Notice the quotation marks: Legal regulations are highly dependent on the words you choose. So make sure to choose yours””in marketing and advertisement as well as in client discussions””carefully.
Also””and this is important””do your due diligence first. Don’t guess. Check your state or provincial guidelines to be sure.
Important caveat: You have to know nutrition to talk about nutrition.
You wouldn’t tell someone how to fix their car if you know nothing about fixing cars, right? The same is true for nutrition.
While you’re technically allowed to talk about healthy eating with clients, you shouldn’t unless you know what you’re talking about. Credible, serious professionals need to get the right training and education before discussing nutrition with clients.
And credible, serious professionals have a realistic and accurate idea of how much they know (or don’t know). They can test their knowledge against objective, rigorous, evidence-based standards (such as the requirements of a nutrition certification), rather than assuming they have all the answers.
What kind of education is available for health and fitness professionals?
In most countries, the term “dietitian” is legally reserved for people who’ve completed the stringent RD program I described earlier.
At the same time, the term “nutritionist” is much broader and loosely defined. It can include everything from someone with Ph.D.-level training to a person who only completed a short continuing education course.
While there isn’t one particular nutrition certification you need, it’s best to seek out a rigorous, well-respected program that covers nutrition science, biochemistry, physiology, anatomy, and other related topics.
I also encourage you to look for training programs that are client-focused and comprehensive, and based on the understanding that nutrition is one part of a larger, “whole person” approach to a healthy lifestyle.
Even better, I recommend finding a program that also includes coaching techniques and change psychology. Because understanding the science of nutrition won’t get you very far if you lack the foundational coaching skills needed to communicate and guide your clients toward change behaviors that’ll actually stick.
Why it’s important to talk about nutrition in the first place
In the last two sections, we talked about what health and fitness professionals can (and can’t) do when it comes to nutrition.
While some people like to make the rules sound tricky and complicated, discussions like this often distract from the most important message:
We must do something.
I’ve been involved in health and fitness for 25 years, and substantive, proven nutrition coaching is a missing component in the health, fitness, strength, and rehab fields.
Without effective nutrition coaching skills, professionals struggle (and sometimes fail) to help clients achieve their goals.
With effective nutrition coaching skills, professionals feel confident and competent. They can answer all their clients’ questions clearly and effectively. They can demonstrate expertise and an authoritative command of the field. They can guide their clients towards real, noticeable, lasting change, rather than juggle “quick fixes”. They can inspire their clients to change, rather than pushing, “convincing” or exhausting themselves trying to “motivate” people.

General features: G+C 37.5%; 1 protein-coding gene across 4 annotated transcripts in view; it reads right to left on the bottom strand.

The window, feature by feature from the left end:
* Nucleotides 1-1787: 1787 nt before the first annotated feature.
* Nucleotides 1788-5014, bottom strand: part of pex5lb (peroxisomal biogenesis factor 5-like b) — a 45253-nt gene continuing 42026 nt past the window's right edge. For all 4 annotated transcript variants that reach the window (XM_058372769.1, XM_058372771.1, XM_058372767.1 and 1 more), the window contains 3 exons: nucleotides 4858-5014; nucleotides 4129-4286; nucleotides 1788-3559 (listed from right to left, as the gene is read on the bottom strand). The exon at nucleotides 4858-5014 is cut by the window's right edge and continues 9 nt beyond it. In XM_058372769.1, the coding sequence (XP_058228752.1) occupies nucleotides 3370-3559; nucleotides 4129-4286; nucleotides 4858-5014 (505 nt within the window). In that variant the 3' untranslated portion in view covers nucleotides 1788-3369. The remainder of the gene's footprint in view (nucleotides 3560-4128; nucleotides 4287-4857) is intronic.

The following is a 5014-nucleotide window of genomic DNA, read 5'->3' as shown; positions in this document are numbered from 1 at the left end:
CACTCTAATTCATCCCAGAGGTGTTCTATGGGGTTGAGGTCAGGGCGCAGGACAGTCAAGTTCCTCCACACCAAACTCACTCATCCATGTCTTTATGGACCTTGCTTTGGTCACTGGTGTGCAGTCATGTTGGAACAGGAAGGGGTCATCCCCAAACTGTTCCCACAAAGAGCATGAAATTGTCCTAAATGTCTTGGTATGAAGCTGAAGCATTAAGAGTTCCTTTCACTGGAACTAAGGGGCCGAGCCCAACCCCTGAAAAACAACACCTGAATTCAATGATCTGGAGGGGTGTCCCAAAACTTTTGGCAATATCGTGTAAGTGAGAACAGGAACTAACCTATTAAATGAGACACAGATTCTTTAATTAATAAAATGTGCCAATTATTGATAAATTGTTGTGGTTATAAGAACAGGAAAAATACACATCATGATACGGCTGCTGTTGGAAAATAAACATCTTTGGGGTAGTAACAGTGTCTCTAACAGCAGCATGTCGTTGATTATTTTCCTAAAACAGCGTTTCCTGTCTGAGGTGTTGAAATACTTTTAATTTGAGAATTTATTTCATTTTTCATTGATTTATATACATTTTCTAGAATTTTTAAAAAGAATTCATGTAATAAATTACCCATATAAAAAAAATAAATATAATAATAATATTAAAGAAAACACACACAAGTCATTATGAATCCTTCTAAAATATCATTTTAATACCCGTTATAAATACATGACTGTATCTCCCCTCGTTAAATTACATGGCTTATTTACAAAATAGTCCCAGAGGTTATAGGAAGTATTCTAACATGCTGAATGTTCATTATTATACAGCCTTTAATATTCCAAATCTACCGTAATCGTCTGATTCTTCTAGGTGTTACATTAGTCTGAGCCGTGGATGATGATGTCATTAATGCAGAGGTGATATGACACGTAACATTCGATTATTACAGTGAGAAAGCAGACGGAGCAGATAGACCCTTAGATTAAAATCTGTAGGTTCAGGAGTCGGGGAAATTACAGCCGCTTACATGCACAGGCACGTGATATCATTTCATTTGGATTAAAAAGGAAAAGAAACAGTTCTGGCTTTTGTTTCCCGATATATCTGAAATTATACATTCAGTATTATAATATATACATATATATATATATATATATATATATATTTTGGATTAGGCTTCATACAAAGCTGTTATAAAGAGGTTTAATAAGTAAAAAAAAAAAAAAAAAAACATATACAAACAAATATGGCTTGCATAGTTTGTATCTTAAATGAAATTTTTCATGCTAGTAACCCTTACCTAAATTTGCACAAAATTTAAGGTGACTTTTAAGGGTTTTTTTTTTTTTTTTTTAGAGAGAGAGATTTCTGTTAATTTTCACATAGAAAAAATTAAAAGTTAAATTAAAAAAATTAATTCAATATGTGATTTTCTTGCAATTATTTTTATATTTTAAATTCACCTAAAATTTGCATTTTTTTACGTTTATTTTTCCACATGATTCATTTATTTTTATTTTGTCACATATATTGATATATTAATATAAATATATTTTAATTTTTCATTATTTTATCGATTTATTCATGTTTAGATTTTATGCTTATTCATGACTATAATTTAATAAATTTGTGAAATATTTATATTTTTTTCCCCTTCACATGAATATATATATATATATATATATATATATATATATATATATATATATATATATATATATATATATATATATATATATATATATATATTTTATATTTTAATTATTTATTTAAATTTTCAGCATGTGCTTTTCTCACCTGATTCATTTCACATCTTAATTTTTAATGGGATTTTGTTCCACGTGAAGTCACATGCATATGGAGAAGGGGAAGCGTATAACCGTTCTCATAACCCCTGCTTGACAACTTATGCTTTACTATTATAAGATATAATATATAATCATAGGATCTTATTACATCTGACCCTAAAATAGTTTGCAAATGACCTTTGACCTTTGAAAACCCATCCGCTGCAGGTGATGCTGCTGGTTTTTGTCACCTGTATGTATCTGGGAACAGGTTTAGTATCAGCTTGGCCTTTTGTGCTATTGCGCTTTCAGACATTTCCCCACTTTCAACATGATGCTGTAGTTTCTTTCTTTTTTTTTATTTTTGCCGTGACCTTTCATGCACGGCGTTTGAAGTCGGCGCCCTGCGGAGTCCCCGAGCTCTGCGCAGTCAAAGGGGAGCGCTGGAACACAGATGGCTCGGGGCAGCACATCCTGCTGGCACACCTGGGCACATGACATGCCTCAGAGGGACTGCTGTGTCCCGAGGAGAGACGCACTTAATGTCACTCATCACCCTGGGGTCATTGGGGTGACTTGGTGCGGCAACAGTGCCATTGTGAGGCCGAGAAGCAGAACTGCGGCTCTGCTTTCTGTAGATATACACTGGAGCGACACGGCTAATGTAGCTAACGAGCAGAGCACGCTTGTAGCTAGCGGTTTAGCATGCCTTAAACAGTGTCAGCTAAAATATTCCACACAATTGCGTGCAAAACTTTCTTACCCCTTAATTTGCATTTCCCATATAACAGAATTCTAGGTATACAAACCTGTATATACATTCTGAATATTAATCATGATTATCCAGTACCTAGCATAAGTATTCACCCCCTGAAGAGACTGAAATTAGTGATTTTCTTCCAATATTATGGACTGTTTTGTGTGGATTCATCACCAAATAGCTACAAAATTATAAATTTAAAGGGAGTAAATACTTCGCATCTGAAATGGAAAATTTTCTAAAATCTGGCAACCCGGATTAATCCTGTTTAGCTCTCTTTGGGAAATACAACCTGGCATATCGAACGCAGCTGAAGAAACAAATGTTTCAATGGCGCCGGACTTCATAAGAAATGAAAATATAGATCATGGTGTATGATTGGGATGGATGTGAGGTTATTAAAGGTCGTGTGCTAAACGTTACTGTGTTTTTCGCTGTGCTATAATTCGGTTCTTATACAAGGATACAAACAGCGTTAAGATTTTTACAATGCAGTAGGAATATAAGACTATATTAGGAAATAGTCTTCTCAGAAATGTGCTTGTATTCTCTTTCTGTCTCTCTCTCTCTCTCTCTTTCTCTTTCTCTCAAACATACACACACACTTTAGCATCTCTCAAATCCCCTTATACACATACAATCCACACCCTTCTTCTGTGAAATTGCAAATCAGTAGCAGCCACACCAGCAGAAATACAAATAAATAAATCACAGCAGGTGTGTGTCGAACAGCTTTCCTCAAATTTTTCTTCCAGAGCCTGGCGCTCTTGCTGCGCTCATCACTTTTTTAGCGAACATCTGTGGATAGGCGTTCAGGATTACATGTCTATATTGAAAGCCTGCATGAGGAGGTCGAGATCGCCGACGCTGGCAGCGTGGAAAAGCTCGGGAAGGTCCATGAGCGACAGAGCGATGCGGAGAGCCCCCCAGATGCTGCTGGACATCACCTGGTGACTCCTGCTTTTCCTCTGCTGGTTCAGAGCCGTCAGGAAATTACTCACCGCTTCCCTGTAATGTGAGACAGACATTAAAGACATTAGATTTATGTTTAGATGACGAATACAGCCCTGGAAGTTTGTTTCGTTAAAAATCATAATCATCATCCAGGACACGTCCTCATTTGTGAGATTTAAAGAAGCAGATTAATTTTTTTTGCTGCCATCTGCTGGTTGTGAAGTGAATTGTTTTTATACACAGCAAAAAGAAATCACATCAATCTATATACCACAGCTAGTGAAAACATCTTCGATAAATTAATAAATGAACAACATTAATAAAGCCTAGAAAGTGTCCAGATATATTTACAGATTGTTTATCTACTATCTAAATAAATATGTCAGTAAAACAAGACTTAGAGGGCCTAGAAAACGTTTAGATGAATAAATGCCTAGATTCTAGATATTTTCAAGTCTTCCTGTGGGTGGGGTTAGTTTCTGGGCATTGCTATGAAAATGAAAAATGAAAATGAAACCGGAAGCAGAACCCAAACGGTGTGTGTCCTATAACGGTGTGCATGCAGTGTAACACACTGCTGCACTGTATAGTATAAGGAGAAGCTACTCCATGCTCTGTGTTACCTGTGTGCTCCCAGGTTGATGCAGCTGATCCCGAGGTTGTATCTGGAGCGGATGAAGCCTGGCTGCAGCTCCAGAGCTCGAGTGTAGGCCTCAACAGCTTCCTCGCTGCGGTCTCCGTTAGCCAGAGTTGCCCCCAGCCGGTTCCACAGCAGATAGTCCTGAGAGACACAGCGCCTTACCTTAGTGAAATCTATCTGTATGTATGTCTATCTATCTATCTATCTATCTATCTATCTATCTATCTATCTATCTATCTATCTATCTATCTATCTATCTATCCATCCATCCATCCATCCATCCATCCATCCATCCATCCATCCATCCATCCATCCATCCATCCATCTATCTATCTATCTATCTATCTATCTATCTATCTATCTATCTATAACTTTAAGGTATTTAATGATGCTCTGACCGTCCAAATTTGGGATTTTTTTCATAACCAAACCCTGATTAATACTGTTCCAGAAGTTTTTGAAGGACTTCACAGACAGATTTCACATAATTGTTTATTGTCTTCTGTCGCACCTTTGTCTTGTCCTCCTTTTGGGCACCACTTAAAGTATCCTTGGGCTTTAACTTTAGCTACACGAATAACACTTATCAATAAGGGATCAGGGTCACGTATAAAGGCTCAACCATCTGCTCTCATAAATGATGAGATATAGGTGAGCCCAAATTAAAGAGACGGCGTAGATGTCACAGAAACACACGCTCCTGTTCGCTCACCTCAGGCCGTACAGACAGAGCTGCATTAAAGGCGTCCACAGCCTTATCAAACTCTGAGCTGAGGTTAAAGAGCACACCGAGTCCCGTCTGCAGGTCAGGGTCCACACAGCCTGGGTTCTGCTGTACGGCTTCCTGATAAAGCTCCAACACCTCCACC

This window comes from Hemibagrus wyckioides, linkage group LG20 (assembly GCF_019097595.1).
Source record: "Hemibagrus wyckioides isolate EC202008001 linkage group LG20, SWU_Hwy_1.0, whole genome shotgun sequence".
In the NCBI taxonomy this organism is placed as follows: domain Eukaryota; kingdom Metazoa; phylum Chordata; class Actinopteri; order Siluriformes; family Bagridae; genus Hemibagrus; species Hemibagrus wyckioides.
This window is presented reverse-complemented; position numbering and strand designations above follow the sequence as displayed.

Most importantly, they can really help their clients.
Wouldn’t your clients be better off for getting movement, food, and lifestyle advice””advice that considers the broader context of their lives””from one, knowledgeable, trusted source?
In working with over 45,000 clients during the last 10 years, I’ve learned that including nutrition in your practice can make you five times more effective. That means:
- 25 pounds lost, instead of 5
- 20 points knocked off the blood pressure score, instead of 4
- 5 inches off someone’s waist, instead of 1
Five times more client commitment, confidence, motivation, retention, and satisfaction… with five times less effort from you.
Every client is different, with their own unique needs. But with the proper education and coaching skills, you can feel confident in talking about nutrition with them. You can offer suggestions you know are safe and correct, so your clients get the care they need.
The question of whether (or not) you should give nutrition advice is just part of a much larger, much more important question for the industry:
Will we start looking at clients as whole people whose health and wellbeing depends on movement, proper nutrition, stress management, better sleep, and a deeper connection to their community?
Will we continue to take clients through workouts while ignoring all the other things that can make them happy, healthy, and whole?
I think the health and fitness industry is pointing toward the former. And this is the context in which nutrition advice is the most meaningful and effective.
What to do next
If you’re ready for the nutrition knowledge and coaching strategies to take your career to the next level, start here.
1. Understand what you legally can and cannot say.
Remember: Only registered dietitians and medical doctors can provide medical nutritional therapy or prescribe nutritional interventions to treat medical or clinical illness.
So unless you have one or both of those credentials, don’t try to use nutrition advice to diagnose or cure a health problem, relieve disease symptoms, or answer clients’ questions about any of the above.
2. Decide what you want to be able to say and why.
There are many possible paths in nutrition education:
- Degree programs allow you to become a registered dietitian, teacher, or lecturer.
- General nutrition courses (quality ones) are for health professionals who want to be able to talk to clients about nutrition basics.
- Fitness nutrition certifications are for personal trainer and athletic coaches who want to offer reliable nutrition advice to improve client results.
3. Choose how you’ll study.
Some questions to ask when you’re looking at programs:
- Do I complete the course at home or at an institution?
- Are there specific times when I’ll have to study?
- Is there a deadline, or can I complete the course at my own pace?
- Do I get to practice real-life client scenarios?
4. Weave in coaching and psychology.
Having a handle on change psychology is crucial to helping your clients with nutrition. What they eat is deeply ingrained and changing what they eat can be a slow, difficult process unless you understand what makes your clients “tick”.
5. Find a mentor.
If you want to keep growing and developing a sustainable career and coaching business, you need to find the right mentor.
A good mentor will provide the perspective you don’t (and can’t) have yet to keep you confident and inspired, even when the going gets tough.
This blog post originally appeared on Precision Nutrition. It has been reposted here on The PTDC with permission.
Other Fitness Professionals Found These Articles Helpful:
- Help! My Client Won’t Follow My Nutrition Advice By Jon Goodman
- How Can You Advise Clients About Nutritional Supplements By Eric Bach
- Personal Training Nutrition Guidance 101 By Jon Goodman